A commonly used and very mature flow measurement method for a wide variety of flow phenomena in wind tunnel applications is the Particle Image Velocimetry (PIV). Applying such advanced non-intrusive flow visualization techniques to an in-flight environment is a challenging task which can provide invaluable data. The ability to capture complex flow structures under free atmospherical influences and in real flight conditions can potentially supply data for numerical technique validation and wind tunnel measurements. Integrating such a PIV system inside an aircraft will pose several problems which have to be resolved in order to receive the permission to flight and carry out the flight test itself as safe and efficient as possible. The main challenges of this particular flight test were the installation of the high energy laser system and the identification of natural aerosols / cloud droplets as seeding for PIV.
Within three flight tests conducted within the European project AIM and launched at the German airport Braunschweig-Wolfsburg, several flap settings, velocities and altitudes (i.e. cloud layers) were flown and PIV recordings have been acquired by means of the installed PIV system. The size of the observed flow field was approximately 68 x 90 mm² and located right behind the aircraft wing (aligned parallel to the fuselage of the aircraft). A highly disturbed flow field could be recorded which was mainly influenced by the propeller slipstream, the fuselage boundary layer and the flap downwash.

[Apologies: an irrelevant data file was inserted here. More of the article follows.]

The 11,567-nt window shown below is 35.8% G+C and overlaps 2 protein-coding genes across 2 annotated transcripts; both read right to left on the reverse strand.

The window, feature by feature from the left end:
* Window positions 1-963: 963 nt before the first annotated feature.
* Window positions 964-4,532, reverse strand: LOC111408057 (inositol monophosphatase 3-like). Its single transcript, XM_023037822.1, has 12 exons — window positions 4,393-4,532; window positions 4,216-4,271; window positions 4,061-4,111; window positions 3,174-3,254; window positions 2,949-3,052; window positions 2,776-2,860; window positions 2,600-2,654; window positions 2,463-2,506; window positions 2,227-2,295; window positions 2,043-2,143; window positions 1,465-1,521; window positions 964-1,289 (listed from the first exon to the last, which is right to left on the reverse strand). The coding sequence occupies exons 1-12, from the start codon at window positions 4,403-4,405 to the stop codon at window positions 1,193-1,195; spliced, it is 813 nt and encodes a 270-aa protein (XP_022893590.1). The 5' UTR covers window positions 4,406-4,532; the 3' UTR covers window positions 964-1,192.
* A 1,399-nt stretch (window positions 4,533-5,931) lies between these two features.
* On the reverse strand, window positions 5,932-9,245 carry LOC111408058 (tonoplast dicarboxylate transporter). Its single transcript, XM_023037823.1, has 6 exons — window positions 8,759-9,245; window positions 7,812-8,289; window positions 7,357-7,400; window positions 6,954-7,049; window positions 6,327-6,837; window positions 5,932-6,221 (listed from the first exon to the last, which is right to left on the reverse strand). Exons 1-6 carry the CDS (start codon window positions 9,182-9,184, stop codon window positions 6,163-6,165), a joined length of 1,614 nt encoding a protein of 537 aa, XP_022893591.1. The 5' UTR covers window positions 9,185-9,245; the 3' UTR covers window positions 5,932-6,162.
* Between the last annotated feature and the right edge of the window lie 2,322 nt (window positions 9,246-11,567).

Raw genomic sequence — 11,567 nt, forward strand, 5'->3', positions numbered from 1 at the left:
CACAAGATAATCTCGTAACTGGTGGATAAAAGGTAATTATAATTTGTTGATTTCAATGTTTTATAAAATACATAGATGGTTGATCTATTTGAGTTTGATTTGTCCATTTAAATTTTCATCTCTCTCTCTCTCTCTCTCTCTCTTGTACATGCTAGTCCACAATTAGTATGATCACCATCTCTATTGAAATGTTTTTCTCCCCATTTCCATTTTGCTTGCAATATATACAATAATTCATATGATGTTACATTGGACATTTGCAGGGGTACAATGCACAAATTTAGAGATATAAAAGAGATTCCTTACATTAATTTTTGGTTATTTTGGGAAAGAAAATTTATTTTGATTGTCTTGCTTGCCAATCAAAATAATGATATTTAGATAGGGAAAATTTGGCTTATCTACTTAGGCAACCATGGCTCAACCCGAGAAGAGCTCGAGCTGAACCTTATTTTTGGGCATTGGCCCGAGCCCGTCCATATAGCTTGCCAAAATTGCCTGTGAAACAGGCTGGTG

Dornier Do228-101 aircraft with light sheet and sample of instantaneous flow field obtained PIV
This feasibility study proved the applicability of this optical flow measurement tool for flight testing. In this regard, the main advantages of the PIV technique are its non-intrusive nature as well as the capability of providing information with high spatial resolution of a flow field. This ability ensures the affordable determination of valuable instantaneous velocity vector field data during flight tests, whereas on the other side external probes or intrusive sensors can only obtain discrete single point values of the desired parameters. Nevertheless, a number of significant challenges for the application of in-flight PIV to future flight tests still remain related to the aircraft operation and certification.